FDA finalizes guidance on broader cancer trial eligibility

Regulatory NewsRegulatory News | 10 July 2020 |  By 

In four final guidances published today, the US Food and Drug Administration (FDA) outlines cancer trial eligibility criteria considerations for individuals with several specific clinical conditions. Another guidance addresses minimum age considerations for inclusion of pediatric patients in cancer clinical trials.
The guidances, issued jointly by FDA’s Centers for Drug Evaluation and Research and Biologics Evaluation and Research (CDER and CBER), provide considerations for balancing the importance of including children and those with some serious health conditions in cancer clinical trials against ethical and data quality considerations.
“Unnecessarily restrictive eligibility criteria may slow patient accrual, limit patients’ access to clinical trials, and lead to trial results that do not fully represent treatment effects in the patient population that will ultimately use the drug,” said FDA  in its guidance for inclusion of pediatric patients. “Broadening cancer trial eligibility criteria can maximize the generalizability of trial results and the ability to understand the therapy’s benefit-risk profile across the patient population likely to use the drug in clinical practice and should be considered to avoid jeopardizing patient safety.”
The guidances examined and refreshed an approach to clinical trial eligibility that was, in some cases, stagnant, said the FDA in its guidance for inclusion of patients with brain metastases. The agency noted that “[S]ome eligibility criteria have become commonly accepted over time or used as a template across trials without clear scientific or clinical rationale. Unnecessarily restrictive eligibility criteria may slow patient accrual, limit patients’ access to clinical trials, and lead to trial results that do not fully represent treatment effects in the patient population that will ultimately use the drug.”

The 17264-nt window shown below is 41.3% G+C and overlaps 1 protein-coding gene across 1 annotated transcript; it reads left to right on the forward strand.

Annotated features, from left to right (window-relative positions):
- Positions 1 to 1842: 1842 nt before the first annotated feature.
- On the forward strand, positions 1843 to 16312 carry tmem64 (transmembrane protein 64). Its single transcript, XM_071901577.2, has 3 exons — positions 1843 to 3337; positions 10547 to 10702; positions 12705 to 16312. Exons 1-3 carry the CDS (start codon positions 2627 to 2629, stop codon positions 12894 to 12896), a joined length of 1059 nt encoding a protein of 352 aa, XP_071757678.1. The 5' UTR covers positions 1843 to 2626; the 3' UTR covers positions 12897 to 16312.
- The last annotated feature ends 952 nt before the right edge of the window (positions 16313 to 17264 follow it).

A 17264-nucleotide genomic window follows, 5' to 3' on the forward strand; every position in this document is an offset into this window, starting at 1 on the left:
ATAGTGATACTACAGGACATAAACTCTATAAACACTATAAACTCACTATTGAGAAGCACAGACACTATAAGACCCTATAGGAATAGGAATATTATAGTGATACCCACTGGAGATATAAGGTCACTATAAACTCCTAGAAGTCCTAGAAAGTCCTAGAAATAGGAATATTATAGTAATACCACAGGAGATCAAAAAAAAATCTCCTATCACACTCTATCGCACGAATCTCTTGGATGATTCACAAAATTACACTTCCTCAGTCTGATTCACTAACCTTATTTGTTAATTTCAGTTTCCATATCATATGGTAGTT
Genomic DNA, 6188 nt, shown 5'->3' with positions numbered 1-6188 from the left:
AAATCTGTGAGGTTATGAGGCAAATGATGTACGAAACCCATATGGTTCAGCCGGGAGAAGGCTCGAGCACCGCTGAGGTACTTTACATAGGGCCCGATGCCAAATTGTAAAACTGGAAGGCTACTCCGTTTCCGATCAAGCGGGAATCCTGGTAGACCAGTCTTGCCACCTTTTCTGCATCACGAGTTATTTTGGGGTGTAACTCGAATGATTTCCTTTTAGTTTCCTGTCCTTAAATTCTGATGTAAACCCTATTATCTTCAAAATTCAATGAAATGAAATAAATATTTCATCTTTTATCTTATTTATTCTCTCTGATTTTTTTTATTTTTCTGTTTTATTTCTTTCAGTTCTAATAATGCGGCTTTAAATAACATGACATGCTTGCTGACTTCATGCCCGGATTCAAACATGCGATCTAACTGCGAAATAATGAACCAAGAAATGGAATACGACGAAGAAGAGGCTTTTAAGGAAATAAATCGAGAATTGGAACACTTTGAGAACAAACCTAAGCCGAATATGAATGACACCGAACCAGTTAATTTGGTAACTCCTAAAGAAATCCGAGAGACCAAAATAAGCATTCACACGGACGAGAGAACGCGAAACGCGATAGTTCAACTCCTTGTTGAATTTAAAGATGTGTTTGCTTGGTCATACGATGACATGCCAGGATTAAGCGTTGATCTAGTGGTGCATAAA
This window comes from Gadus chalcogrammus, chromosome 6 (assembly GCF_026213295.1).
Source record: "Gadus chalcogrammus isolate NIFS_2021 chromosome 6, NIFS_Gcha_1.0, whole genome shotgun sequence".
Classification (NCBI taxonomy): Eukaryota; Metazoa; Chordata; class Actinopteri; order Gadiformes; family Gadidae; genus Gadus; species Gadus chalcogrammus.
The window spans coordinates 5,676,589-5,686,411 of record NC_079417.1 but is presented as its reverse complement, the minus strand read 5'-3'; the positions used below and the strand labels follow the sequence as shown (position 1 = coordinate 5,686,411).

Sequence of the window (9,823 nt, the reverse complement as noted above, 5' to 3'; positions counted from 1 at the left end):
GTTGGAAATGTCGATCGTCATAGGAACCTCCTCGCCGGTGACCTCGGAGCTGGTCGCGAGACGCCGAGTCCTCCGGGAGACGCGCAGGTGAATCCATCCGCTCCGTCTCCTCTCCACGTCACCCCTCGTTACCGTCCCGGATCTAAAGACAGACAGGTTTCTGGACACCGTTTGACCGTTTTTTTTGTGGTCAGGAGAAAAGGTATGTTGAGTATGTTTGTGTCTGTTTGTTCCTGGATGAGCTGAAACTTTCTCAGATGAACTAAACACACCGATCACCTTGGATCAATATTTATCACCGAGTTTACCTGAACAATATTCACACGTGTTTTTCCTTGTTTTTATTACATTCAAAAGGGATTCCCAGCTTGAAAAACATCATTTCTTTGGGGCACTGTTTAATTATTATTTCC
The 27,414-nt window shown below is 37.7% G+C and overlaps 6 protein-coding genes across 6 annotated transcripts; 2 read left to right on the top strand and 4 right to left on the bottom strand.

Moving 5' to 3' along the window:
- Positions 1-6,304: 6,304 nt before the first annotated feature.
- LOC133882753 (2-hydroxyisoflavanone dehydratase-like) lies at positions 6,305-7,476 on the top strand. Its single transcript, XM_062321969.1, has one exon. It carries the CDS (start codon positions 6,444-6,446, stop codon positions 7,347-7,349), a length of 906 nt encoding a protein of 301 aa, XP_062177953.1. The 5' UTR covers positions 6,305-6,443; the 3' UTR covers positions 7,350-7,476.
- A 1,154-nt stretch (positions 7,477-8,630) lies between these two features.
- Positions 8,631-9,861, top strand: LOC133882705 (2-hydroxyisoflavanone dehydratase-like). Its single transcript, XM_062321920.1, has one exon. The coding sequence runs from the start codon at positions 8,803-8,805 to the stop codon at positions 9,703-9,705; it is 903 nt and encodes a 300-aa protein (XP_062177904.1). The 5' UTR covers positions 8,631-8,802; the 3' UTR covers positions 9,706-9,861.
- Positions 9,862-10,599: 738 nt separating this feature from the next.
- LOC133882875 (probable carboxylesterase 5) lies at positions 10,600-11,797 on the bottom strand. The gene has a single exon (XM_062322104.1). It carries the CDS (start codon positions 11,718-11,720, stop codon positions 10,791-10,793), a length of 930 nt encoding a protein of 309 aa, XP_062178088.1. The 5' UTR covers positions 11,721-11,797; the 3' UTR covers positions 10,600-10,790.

The FDA issued these four final guidances after publishing them as drafts in March 2019. After public consultation, clarification and some additional condition-specific details were added to the guidances. (RELATED: FDA unveils 5 guidances on broadening cancer clinical trial eligibility, Regulatory Focus, 12 March 2019)

Patients with brain metastases
A primary concern with including patients with known brain metastases in clinical trials of cancer therapies has been that many agents have the potential for serious central nervous system (CNS) toxicities; differentiating the clinical manifestations of brain metastases from CNS toxicity of a study drug can be difficult.
Now, the accessibility of high-quality medical imaging can help differentiate toxicity from metastatic progression, so regular imaging should be scheduled for patients with brain metastases. Baseline CNS screening should be considered for studies of certain drugs, such as those that can increase the risk of bleeding or lower the seizure threshold.
The guidance provides detailed recommendations for inclusion of patients with treated or stable brain metastases, those with active brain metastases, and those with leptomeningeal metastases. Considerations for exclusion criteria area also reviewed.